In 1998, another related technology emerged with the discovery of the siRNA pathway, which can be used to silence the expression of genes (Fire et al., 1998). The discovery of RNA interference (RNAi), in which double-stranded RNA (dsRNA) is hybridized with a specific mRNA sequence to induce its silencing or degradation, was a major scientific breakthrough for which Craig Mello and Andrew Fire were recognized with the Nobel Prize in Physiology and Medicine in 2006. This discovery revolutionized the way scientists study gene function and offered an innovative strategy for the treatment of diseases, particularly those of genetic origin, as demonstrated for the first time by Elbashir et al. (2001). Through this strategy, administration of synthetic 21- to 25-nucleotide duplexes with overhanging 3′ ends (siRNAs) can be used to suppress the expression of endogenous and heterologous genes (Figure 3A). Although many classes of small RNAs have emerged, three main categories are widely recognized: siRNAs; microRNAs, or miRNAs; and piwi-interacting RNAs, or piRNAs. These RNA types differ in structure, biological roles, associated effector proteins and origins (Dana et al., 2017). Physiologically, in cells, siRNAs help to maintain genomic integrity by preventing the action of foreign nucleic acids, including those of viruses, transposons and retrotransposons and transgenes, while miRNAs act as posttranscriptional endogenous gene regulators (Meister and Tuschl, 2004). piRNAs have been implicated in the silencing of retrotransposons at both the posttranscriptional and epigenetic levels as well as other genetic elements in germlines, particularly those activated during spermatogenesis (Siomi et al., 2011). Upon delivery into cells, siRNAs are bound by a multiprotein component complex, known as the RNA-induced silencing complex (RISC), in the cytoplasm; the two strands are then separated, and the strand with the RISC hybridizes with the target mRNA. After that step, Argonaute-2 (Ago2), a catalytic component of the RISC, drives mRNA cleavage (Dana et al., 2017). Since siRNA-mediated targeting of aberrant splicing isoforms is widely used as an RNAi technology, only siRNA approaches will be discussed in detail in this section (Figure 3A).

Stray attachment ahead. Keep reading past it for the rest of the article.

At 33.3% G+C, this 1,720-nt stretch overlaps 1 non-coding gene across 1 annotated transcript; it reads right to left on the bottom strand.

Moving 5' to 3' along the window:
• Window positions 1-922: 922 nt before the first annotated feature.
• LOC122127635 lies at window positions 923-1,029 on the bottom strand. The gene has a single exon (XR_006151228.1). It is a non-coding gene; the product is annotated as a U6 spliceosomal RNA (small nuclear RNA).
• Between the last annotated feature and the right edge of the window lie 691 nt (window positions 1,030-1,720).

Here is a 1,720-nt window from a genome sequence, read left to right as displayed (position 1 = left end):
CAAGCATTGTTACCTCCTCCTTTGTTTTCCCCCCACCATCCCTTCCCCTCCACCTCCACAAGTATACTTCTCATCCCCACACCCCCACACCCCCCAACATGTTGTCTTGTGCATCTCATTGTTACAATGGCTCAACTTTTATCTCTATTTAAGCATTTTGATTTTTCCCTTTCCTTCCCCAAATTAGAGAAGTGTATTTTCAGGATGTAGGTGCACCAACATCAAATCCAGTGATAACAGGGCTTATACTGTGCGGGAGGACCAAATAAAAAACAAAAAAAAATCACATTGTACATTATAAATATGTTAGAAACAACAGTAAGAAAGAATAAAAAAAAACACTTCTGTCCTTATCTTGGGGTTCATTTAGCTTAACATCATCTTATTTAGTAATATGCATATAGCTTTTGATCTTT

These siRNA approaches can be used to target aberrant splicing isoforms for therapeutic applications (Sune-Pou et al., 2017). Indeed, siRNAs targeting exonic/intronic sequences close to alternative exon or exonic/intronic junction sequences can induce degradation of alternatively spliced and aberrant mRNAs without affecting the expression of normal mRNAs. Such targeting approaches have been used for diseases such as Ullrich congenital muscular dystrophy (UCMD) (Bolduc et al., 2014), growth hormone deficiency (GHD) type II diseases (Ryther et al., 2004) and several cancers. In the context of cancer, it has been observed that the occurrence of specific splice variants is increased during tumorigenesis and that the splicing regulatory machinery is abnormal in many malignant cells (Hayes et al., 2006). Bolduc et al. designed different siRNAs targeting the most frequent mutation that causes exon 16 skipping in the COL6A3 gene and tested the siRNAs in vitro in UCMD-derived dermal fibroblasts. These siRNAs resulted in specific knockdown of the mutant allele and increased the abundance and quality of collagen VI matrix production (Bolduc et al., 2014). Similarly, Ryther et al. used siRNAs to specifically degrade exon 3-skipped transcripts in a GHD type II disease (Ryther et al., 2004). Finally, Hayes et al. have shown that siRNA-mediated downregulation of SR protein kinase 1 (SRPK1), which is significantly upregulated in tumors of the pancreas, breast and colon, decreases cell proliferation and increases apoptosis. Moreover, the sensitivity of tumor cells to chemotherapeutic agents such as gemcitabine and cisplatin increases upon treatment with this siRNA (Hayes et al., 2006).